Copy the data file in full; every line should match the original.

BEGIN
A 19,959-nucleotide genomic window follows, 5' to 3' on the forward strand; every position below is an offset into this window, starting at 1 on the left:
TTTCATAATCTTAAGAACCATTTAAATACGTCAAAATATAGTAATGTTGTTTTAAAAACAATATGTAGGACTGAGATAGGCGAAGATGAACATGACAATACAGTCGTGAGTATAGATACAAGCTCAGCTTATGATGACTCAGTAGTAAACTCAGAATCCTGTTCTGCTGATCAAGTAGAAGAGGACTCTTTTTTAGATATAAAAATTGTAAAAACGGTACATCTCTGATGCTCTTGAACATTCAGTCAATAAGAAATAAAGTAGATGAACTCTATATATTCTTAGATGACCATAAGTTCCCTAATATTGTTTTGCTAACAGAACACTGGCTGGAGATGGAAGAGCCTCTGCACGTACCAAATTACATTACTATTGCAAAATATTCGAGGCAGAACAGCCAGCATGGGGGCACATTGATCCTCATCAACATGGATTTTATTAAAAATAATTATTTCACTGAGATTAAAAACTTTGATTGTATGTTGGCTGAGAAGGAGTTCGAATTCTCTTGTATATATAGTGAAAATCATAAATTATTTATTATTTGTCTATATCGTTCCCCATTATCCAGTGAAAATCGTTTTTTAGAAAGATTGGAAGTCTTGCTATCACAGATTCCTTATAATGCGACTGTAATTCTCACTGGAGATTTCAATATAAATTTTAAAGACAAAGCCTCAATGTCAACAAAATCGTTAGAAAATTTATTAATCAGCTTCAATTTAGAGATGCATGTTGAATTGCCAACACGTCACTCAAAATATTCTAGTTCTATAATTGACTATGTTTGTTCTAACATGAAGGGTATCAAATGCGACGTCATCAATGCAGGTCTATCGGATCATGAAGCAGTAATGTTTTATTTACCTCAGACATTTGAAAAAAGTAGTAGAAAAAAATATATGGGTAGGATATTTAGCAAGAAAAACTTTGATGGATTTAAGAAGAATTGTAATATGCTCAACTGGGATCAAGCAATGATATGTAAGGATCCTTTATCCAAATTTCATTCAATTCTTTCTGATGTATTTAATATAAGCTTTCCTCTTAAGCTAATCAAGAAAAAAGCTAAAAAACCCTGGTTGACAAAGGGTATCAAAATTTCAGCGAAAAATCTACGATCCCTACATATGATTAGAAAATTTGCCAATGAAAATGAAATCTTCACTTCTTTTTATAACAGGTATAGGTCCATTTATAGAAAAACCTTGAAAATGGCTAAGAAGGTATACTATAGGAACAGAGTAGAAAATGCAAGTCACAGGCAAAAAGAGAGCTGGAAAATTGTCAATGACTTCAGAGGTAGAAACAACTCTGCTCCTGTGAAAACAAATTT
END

A 19,959-nucleotide genomic window follows, 5' to 3' on the forward strand; every position below is an offset into this window, starting at 1 on the left:
TTTCATAATCTTAAGAACCATTTAAATACGTCAAAATATAGTAATGTTGTTTTAAAAACAATATGTAGGACTGAGATAGGCGAAGATGAACATGACAATACAGTCGTGAGTATAGATACAAGCTCAGCTTATGATGACTCAGTAGTAAACTCAGAATCCTGTTCTGCTGATCAAGTAGAAGAGGACTCTTTTTTAGATATAAAAATTGTAAAAACGGTACATCTCTGATGCTCTTGAACATTCAGTCAATAAGAAATAAAGTAGATGAACTCTATATATTCTTAGATGACCATAAGTTCCCTAATATTGTTTTGCTAACAGAACACTGGCTGGAGATGGAAGAGCCTCTGCACGTACCAAATTACATTACTATTGCAAAATATTCGAGGCAGAACAGCCAGCATGGGGGCACATTGATCCTCATCAACATGGATTTTATTAAAAATAATTATTTCACTGAGATTAAAAACTTTGATTGTATGTTGGCTGAGAAGGAGTTCGAATTCTCTTGTATATATAGTGAAAATCATAAATTATTTATTATTTGTCTATATCGTTCCCCATTATCCAGTGAAAATCGTTTTTTAGAAAGATTGGAAGTCTTGCTATCACAGATTCCTTATAATGCGACTGTAATTCTCACTGGAGATTTCAATATAAATTTTAAAGACAAAGCCTCAATGTCAACAAAATCGTTAGAAAATTTATTAATCAGCTTCAATTTAGAGATGCATGTTGAATTGCCAACACGTCACTCAAAATATTCTAGTTCTATAATTGACTATGTTTGTTCTAACATGAAGGGTATCAAATGCGACGTCATCAATGCAGGTCTATCGGATCATGAAGCAGTAATGTTTTATTTACCTCAGACATTTGAAAAAAGTAGTAGAAAAAAATATATGGGTAGGATATTTAGCAAGAAAAACTTTGATGGATTTAAGAAGAATTGTAATATGCTCAACTGGGATCAAGCAATGATATGTAAGGATCCTTTATCCAAATTTCATTCAATTCTTTCTGATGTATTTAATATAAGCTTTCCTCTTAAGCTAATCAAGAAAAAAGCTAAAAAACCCTGGTTGACAAAGGGTATCAAAATTTCAGCGAAAAATCTACGATCCCTACATATGATTAGAAAATTTGCCAATGAAAATGAAATCTTCACTTCTTTTTATAACAGGTATAGGTCCATTTATAGAAAAACCTTGAAAATGGCTAAGAAGGTATACTATAGGAACAGAGTAGAAAATGCAAGTCACAGGCAAAAAGAGAGCTGGAAAATTGTCAATGACTTCAGAGGTAGAAACAACTCTGCTCCTGTGAAAACAAATTT